Do you see the difference? The depressed person takes less joy when things are good and deeper sadness when things go wrong. A deeply depressed person might never pop above the mid-way point under normal conditions. The only joy they feel would be under extremely happy conditions. When their endorphins are flooding in during sex. Or perhaps the stimulus of a powerful drug. Or a game where they can leave reality behind and create a whole new persona. You often see almost desperate pleasure-seeking among many depressed people. Children are no exception.
The opposite of depressed is not happy. It is manic. Manic is a feeling of energetic euphoria for no particular reason. It is normal to feel euphoria during sex or new found love or achievement of a life changing goal. You might feel euphoria upon finding you made the college you wanted or got a promotion. I felt crazy euphoric after the births of both of my children. This is normal. (You could even say that feeling euphoria under the influence of a drug was “normal”.) A manic person wakes up euphoric and boiling with energy for no particular reason. Manic behavior is typified by launching high-level projects with no thought or preparation and with irrational levels of enthusiasm and optimism. It could show up as megalomania. It could show up as extreme irritability or perfectionism. Or by becoming a high-level business executive.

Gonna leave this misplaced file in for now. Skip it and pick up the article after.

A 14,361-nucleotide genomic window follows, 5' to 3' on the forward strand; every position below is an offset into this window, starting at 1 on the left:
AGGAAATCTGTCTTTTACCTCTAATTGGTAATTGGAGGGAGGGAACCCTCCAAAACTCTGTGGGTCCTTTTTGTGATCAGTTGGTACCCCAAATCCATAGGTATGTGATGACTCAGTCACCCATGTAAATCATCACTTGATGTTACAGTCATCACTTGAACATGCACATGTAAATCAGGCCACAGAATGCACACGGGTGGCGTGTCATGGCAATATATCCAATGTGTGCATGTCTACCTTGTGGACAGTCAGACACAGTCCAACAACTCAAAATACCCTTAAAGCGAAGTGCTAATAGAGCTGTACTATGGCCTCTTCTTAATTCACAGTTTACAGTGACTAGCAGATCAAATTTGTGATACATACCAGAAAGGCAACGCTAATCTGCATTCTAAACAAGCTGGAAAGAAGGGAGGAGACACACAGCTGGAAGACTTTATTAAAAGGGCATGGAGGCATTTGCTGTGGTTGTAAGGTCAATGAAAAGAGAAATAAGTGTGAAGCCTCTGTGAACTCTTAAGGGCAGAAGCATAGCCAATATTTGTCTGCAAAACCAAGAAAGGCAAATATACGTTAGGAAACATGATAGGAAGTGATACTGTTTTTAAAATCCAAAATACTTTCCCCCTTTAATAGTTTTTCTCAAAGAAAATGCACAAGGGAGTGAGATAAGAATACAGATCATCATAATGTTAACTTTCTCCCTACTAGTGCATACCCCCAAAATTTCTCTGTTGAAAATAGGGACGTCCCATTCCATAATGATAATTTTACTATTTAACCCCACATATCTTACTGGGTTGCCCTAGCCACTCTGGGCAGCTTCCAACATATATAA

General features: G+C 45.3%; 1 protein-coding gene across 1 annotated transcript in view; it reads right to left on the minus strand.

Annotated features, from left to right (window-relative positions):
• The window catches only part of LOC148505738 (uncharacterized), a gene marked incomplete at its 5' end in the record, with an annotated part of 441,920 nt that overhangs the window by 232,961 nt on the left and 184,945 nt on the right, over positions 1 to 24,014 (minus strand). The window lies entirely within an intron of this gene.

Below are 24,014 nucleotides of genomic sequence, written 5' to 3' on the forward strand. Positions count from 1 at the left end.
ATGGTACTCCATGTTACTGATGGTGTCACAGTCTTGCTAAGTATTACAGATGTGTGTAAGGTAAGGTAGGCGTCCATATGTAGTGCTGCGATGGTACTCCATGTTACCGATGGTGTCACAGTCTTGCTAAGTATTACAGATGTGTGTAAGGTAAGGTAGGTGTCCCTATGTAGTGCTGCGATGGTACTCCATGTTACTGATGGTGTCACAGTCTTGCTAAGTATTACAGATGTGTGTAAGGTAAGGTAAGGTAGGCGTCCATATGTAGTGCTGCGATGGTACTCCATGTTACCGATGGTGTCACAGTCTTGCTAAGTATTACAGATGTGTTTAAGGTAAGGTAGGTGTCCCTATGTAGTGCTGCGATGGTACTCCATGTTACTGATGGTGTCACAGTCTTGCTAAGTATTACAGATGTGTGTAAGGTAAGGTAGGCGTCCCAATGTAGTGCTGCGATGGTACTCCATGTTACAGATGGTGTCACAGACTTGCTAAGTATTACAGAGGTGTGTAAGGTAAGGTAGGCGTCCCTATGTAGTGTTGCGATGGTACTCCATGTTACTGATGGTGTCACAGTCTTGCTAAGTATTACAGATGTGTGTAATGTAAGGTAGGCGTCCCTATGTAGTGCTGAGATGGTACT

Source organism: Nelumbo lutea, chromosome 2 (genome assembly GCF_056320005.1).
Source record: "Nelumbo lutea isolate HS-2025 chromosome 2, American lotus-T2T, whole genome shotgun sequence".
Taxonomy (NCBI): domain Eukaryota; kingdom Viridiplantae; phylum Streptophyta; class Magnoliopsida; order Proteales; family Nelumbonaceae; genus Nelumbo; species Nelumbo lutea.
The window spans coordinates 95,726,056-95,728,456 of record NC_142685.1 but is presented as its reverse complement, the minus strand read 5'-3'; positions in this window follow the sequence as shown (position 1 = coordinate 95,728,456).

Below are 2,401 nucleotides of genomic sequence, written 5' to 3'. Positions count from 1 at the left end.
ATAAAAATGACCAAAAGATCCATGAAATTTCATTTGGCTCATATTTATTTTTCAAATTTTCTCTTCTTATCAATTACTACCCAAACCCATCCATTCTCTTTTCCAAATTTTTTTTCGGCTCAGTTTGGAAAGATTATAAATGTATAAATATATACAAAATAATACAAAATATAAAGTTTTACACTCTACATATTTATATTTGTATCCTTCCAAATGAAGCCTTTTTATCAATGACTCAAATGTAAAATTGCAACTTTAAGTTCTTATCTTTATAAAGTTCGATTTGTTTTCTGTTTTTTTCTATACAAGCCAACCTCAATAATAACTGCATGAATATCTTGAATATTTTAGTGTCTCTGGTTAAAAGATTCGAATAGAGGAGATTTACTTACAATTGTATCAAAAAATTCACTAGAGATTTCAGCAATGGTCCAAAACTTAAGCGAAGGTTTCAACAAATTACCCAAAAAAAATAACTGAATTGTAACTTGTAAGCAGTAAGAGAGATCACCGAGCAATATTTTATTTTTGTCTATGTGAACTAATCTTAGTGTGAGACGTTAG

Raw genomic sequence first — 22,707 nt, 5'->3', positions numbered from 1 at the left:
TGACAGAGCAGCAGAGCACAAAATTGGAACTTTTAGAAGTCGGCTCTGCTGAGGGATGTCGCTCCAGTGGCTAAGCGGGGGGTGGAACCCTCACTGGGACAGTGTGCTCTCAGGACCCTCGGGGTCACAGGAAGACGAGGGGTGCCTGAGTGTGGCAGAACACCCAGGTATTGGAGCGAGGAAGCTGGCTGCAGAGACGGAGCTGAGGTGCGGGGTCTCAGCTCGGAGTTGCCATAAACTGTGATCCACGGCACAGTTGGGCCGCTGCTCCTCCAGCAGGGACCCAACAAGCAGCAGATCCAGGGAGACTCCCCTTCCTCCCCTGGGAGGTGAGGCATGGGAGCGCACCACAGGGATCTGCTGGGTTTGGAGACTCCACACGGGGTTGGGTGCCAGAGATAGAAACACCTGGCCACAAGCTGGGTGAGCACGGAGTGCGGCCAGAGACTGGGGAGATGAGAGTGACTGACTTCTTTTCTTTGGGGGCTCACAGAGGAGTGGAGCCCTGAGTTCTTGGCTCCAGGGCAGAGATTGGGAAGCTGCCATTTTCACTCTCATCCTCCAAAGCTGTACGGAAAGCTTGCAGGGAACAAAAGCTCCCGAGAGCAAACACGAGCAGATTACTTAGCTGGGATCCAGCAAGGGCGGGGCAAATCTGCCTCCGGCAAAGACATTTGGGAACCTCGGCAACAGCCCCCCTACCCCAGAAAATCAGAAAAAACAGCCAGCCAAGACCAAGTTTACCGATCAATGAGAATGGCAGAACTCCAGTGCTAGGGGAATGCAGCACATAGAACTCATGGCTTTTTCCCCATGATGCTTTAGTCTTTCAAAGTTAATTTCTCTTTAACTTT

A person who cycles between manic and depressed states is said to have bipolar disorder. A person who is stuck in one state has a unipolar disorder. If in the low state then it is unipolar depression. If in the high state, you may someday try to conquer the world. In the low state, the world has conquered you.
Depressed doesn’t always mean suicidal and black. It more often means bored and tired. Or jaded. It can also be anger. The opposite of euphoria is not pain, it is despair. The energy is gone. The optimism is gone. Even the most trivial of jobs becomes impossible if you are constantly exhausted and don’t think it matters anyhow. There is no hope. Depression causes great psychological pain and in order to survive, one learns to go numb. Perhaps the best description of it I have found is in the song Desperado, as sung by the Eagles:
Don’t your feet get cold in the winter time?
The sky won’t snow and the sun won’t shine
It’s hard to tell the nighttime from the day
You’re losin’ all your highs and lows;
Ain’t it funny how the feeling goes away?
For all our science, doctors do not have a good handle on what causes clinical depression. If you are lucky enough to get attention, treatment consists largely of psychological therapy and administration of SSRIs (Selective Serotonin Reuptake Inhibitors). A reuptake inhibitor increases the supply of something by reducing the rate at which it is removed. Prozac is the classic example. The theory is that somehow there isn’t enough serotonin (a neurotransmitter thought to regulate mood among other things) so we’ll reduce the body’s ability to remove it. (Someone who is taking an SSRI and also does a recreational drug which mimics serotonin can suffer serotonin poisoning. )